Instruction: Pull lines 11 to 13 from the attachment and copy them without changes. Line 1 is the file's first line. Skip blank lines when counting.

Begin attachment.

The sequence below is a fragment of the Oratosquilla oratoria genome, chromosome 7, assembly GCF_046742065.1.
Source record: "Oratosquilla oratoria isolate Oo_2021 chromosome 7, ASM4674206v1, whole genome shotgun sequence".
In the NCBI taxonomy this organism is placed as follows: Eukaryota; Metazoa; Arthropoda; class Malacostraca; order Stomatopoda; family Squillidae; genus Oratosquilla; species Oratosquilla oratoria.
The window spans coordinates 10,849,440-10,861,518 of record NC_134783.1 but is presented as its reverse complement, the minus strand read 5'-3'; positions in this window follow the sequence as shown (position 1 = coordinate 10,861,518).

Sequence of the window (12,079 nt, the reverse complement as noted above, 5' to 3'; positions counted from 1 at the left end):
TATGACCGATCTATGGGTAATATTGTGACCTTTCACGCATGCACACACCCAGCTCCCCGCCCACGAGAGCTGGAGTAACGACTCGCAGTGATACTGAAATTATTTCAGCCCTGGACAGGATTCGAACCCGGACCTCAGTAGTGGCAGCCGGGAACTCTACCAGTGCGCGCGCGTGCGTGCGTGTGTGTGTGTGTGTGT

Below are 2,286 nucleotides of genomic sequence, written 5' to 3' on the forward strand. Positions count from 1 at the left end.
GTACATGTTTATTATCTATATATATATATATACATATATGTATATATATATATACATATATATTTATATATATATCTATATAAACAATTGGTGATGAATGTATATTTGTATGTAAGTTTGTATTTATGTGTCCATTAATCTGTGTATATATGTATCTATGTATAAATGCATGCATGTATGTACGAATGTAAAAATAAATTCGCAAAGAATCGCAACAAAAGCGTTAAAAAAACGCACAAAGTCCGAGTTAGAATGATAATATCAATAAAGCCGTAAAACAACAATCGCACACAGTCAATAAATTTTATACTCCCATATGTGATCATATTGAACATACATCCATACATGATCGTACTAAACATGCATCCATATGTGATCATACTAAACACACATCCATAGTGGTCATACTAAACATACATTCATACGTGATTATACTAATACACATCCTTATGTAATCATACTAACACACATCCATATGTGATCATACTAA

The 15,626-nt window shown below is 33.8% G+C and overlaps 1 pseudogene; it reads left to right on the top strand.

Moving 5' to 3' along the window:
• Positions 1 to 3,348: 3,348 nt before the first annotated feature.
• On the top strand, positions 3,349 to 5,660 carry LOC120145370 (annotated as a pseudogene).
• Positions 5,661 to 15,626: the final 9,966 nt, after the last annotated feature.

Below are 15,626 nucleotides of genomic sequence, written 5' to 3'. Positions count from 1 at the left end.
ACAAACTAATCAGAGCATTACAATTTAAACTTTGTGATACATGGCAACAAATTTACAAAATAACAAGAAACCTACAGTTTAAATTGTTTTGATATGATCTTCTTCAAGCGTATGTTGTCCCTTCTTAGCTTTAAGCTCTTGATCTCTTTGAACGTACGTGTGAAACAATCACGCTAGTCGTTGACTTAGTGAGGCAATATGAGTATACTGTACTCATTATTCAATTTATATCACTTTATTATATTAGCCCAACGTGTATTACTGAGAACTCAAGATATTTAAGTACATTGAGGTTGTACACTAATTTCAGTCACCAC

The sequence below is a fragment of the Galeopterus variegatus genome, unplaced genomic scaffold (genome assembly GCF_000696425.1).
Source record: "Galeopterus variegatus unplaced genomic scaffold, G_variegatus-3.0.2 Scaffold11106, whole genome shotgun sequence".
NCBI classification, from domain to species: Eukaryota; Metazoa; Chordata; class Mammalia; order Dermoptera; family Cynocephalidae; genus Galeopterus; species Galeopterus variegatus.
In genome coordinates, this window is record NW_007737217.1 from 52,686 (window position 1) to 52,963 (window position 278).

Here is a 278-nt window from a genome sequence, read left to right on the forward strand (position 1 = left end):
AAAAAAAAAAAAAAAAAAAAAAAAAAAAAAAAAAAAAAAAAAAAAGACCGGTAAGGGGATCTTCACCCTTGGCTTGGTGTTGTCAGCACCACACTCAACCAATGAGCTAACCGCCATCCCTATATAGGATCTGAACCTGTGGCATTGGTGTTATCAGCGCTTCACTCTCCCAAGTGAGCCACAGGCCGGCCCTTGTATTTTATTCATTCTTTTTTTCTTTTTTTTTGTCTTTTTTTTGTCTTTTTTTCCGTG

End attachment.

• Positions 1 to 3,348: 3,348 nt before the first annotated feature.
• On the top strand, positions 3,349 to 5,660 carry LOC120145370 (annotated as a pseudogene).
• Positions 5,661 to 15,626: the final 9,966 nt, after the last annotated feature.